Liberty is offering a blended learning option for students


By SAMANTHA PHILLIPS

sphillips@vindy.com

LIBERTY

Liberty’s online school aims to begin classes in the fall.

The Mahoning County Educational Service Center is partnering with the Liberty School District to create the Leopard Cyber Academy, the district’s online school.

Superintendent Joseph Nohra said this is a step toward being a future-ready school. Nohra said the school board is strategically planning how to better serve students in traditional and nontraditional programs.

The board will vote to approve the program Monday, but Nohra said board members have expressed support for the LCA.

Students can begin enrolling once the board votes for approval.

Board member Calvin Jones said he is fully behind being a future-ready school “connecting students with how we think the world will be in three to five years.”

“We don’t want our kids to fit the program, we want the programs to fit the kid,” board member Diana DeVito said.

Students can take all their classes online, or have a mixture of online and traditional classes.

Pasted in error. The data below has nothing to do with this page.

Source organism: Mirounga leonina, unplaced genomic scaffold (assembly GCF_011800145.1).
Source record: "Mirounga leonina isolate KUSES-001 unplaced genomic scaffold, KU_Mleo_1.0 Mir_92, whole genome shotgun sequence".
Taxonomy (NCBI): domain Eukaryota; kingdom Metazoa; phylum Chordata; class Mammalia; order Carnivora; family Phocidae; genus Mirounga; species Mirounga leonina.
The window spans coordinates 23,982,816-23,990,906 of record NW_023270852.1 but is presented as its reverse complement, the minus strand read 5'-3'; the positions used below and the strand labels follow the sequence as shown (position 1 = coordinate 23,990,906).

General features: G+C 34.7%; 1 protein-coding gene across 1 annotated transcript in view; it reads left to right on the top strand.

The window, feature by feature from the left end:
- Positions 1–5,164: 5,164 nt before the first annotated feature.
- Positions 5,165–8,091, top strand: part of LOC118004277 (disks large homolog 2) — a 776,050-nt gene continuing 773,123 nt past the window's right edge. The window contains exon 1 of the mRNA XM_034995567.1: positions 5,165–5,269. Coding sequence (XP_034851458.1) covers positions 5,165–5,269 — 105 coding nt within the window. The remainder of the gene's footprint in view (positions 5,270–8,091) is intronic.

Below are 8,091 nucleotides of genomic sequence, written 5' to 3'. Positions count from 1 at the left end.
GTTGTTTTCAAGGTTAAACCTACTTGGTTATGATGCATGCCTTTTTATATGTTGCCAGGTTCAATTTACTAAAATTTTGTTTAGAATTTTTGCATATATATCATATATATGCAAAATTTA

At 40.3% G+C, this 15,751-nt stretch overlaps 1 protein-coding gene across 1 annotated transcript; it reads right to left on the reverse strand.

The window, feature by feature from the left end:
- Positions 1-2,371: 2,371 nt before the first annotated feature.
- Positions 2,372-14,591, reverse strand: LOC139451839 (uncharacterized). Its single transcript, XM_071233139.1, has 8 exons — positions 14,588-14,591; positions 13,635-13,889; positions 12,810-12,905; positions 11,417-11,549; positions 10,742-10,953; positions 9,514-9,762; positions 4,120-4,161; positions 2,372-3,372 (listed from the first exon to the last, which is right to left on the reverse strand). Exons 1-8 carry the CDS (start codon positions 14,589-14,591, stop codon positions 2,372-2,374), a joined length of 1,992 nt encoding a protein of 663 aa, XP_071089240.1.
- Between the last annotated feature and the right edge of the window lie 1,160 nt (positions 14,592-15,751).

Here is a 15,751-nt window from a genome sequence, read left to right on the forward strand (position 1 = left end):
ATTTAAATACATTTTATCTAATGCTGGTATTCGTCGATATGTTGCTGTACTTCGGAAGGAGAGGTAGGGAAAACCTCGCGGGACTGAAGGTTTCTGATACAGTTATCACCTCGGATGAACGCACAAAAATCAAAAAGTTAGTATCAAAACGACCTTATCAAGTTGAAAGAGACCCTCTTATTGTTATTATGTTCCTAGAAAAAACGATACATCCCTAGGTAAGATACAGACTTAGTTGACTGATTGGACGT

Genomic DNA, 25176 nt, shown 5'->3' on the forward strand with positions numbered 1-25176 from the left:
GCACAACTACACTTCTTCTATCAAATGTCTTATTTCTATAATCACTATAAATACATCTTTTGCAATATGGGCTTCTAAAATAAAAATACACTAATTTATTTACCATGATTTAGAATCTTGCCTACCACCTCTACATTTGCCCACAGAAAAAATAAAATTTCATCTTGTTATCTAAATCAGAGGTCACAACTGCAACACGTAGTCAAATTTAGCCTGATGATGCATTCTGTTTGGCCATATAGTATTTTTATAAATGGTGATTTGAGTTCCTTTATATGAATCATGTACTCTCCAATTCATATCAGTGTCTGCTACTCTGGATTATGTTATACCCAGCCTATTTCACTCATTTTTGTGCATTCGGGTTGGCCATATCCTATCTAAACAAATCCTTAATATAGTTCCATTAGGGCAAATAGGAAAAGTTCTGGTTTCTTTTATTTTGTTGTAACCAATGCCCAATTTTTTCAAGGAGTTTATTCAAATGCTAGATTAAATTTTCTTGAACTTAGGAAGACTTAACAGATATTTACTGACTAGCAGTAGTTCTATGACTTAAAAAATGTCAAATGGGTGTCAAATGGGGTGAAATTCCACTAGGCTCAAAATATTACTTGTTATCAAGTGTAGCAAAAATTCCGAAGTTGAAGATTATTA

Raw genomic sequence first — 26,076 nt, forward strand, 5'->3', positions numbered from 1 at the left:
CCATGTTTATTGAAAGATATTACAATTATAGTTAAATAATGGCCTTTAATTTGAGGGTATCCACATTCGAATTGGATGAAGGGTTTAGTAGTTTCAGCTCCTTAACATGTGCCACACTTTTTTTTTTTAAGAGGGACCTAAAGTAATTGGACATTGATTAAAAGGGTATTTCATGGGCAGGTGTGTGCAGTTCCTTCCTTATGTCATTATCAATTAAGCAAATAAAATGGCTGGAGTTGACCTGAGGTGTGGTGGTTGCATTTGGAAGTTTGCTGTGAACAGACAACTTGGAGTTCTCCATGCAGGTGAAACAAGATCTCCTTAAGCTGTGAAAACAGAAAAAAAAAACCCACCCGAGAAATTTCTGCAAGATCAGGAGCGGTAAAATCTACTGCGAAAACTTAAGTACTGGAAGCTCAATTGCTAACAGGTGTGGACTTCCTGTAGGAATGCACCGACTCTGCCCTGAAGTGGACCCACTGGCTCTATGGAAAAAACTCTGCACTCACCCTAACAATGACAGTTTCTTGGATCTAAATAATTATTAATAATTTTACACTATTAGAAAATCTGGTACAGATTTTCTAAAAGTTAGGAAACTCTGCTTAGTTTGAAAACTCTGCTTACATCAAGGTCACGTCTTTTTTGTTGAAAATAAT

Nohra said the board wanted a program that could be tailored to every student.

LCA students will meet with mentors at least once a week, can meet with guidance counselors as needed, and the school will provide transportation.

MCESC will provide teachers for the live classes.

Jayson Yeagley, instructional supervisor with MCESC, said the online program provides classes at different skill levels, including honors classes.

“School used to operate in a one-size-fits-all model, but ... students need other options,” Yeagley said

Electives that most traditional schools don’t have, such as game design and biotechnology, will be offered.

Students enrolled in the online program can participate in Liberty’s extracurricular activities, sports and clubs.

The board also is working toward creating a success center housed in the district starting this fall, which will include the online school, a credit-recovery program and Career Based Intervention. The goal is to prepare students for the path they choose after high school.

Educational service company FuelEd, based in Virginia, will provide the curriculum.

Students from other schools can open enroll in this online school.

Nohra said the school loses more than 250 students a year because of other options such as charter schools or open enrollment, and he hopes to provide solutions that will retain more students in the district. The cost of the program for the district will be about $1,400 per student for a full year, and there are no extra out-of-pocket costs for students.

Nohra said the online school option was something that was suggested by parents at the Your School Your Voice meetings.

“We heard them loud and clear. The community needs other educational options,” he said.

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